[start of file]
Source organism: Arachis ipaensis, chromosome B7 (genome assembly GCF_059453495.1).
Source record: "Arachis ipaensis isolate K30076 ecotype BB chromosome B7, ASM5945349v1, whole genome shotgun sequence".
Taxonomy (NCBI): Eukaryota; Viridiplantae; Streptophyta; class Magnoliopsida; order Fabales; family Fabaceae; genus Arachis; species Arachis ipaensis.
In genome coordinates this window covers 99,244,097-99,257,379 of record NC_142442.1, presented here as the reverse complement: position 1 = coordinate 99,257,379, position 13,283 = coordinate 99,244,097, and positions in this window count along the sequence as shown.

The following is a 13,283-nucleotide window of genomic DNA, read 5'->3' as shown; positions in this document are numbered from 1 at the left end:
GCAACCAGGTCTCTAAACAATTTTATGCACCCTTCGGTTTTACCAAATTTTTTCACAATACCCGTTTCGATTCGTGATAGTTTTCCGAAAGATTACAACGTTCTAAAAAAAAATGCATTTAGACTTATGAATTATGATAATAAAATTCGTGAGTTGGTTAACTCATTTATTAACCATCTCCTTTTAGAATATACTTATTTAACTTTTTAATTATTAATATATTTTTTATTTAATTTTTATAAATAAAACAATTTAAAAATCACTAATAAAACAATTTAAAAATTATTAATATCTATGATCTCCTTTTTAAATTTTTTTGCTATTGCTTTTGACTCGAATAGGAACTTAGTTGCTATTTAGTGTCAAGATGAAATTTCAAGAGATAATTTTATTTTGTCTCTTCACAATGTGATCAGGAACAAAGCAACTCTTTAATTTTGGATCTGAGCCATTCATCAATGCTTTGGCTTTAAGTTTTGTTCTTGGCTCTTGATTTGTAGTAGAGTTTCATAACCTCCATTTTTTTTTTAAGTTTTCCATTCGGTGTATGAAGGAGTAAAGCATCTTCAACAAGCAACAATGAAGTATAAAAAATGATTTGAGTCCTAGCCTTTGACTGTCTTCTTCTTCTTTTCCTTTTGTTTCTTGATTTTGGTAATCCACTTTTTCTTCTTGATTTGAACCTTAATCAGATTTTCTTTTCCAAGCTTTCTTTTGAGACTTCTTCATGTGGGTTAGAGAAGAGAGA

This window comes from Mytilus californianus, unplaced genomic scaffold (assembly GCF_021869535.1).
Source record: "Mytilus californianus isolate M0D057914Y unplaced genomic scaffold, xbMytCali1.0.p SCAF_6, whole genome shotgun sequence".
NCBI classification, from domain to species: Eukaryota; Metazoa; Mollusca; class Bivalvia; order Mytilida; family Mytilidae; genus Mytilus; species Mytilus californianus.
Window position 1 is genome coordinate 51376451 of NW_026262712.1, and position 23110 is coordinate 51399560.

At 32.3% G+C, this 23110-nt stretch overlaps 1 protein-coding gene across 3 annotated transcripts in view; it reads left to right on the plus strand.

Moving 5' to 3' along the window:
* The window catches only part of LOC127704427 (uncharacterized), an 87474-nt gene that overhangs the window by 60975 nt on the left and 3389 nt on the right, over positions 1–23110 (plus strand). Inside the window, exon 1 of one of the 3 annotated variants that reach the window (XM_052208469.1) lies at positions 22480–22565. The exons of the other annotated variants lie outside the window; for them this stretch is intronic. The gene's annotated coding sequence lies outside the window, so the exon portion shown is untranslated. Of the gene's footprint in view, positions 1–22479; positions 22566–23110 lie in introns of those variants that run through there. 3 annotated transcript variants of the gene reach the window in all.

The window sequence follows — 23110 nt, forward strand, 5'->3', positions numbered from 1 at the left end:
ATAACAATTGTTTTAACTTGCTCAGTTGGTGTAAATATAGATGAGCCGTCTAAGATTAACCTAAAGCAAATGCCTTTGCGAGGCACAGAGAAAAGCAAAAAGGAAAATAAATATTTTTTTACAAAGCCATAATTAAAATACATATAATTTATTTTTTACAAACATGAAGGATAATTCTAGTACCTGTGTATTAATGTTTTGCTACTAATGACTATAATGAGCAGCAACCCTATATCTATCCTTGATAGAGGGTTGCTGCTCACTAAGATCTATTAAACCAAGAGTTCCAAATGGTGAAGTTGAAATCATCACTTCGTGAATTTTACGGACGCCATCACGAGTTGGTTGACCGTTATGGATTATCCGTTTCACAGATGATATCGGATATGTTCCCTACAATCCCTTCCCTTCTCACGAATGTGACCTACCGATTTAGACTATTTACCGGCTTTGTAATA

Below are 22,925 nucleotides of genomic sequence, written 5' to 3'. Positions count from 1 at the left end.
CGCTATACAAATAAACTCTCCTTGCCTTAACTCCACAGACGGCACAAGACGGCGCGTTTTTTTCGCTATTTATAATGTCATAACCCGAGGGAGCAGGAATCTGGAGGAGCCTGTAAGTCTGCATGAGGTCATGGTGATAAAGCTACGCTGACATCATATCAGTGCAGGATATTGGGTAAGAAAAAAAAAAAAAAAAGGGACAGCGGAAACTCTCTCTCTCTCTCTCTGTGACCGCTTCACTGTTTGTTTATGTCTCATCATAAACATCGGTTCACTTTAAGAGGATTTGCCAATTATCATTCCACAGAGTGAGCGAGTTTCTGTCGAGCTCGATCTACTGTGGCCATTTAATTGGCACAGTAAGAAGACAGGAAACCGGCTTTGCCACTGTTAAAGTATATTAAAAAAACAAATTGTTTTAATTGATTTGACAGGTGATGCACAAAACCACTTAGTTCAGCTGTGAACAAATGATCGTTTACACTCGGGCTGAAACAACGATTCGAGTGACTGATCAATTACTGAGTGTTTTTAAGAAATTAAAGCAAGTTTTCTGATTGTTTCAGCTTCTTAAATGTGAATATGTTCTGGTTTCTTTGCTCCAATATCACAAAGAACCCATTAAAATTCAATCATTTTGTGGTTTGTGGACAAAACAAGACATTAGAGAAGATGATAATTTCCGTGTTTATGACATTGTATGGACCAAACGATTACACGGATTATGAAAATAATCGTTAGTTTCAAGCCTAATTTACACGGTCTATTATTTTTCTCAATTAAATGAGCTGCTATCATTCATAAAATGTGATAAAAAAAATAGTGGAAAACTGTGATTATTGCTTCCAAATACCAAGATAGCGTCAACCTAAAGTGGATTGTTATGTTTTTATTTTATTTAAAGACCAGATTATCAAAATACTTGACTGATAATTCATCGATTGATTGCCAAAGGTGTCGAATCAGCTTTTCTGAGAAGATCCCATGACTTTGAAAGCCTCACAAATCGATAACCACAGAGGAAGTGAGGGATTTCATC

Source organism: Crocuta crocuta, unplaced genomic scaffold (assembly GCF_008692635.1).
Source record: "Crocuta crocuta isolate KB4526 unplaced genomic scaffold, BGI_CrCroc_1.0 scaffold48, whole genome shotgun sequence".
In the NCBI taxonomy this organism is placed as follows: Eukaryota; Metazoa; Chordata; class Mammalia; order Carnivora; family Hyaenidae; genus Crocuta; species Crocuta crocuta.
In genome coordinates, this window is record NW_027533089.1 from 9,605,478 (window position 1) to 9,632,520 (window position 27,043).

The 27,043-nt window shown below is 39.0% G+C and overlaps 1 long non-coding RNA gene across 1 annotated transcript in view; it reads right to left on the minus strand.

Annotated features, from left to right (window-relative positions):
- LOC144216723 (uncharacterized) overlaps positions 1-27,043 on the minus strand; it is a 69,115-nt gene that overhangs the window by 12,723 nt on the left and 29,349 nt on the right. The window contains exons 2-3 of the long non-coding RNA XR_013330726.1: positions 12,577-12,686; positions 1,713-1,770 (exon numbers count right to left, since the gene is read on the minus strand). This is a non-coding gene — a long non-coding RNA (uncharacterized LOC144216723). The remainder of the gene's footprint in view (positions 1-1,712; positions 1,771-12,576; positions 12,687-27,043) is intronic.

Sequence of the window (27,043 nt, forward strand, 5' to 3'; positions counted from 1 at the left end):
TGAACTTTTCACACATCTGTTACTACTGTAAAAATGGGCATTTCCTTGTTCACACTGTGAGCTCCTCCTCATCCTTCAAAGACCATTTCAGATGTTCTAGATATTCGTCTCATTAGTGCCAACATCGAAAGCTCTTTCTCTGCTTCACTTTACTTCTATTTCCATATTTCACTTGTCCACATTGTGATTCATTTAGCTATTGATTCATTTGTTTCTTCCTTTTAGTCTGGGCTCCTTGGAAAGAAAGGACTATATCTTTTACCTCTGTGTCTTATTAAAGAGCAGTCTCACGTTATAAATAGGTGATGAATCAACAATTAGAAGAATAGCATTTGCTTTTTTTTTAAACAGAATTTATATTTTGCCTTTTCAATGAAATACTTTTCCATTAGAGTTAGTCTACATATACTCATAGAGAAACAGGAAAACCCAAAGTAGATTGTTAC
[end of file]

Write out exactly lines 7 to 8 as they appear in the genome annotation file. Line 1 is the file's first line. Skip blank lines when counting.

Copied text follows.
This window comes from Mytilus californianus, unplaced genomic scaffold (assembly GCF_021869535.1).
Source record: "Mytilus californianus isolate M0D057914Y unplaced genomic scaffold, xbMytCali1.0.p SCAF_6, whole genome shotgun sequence".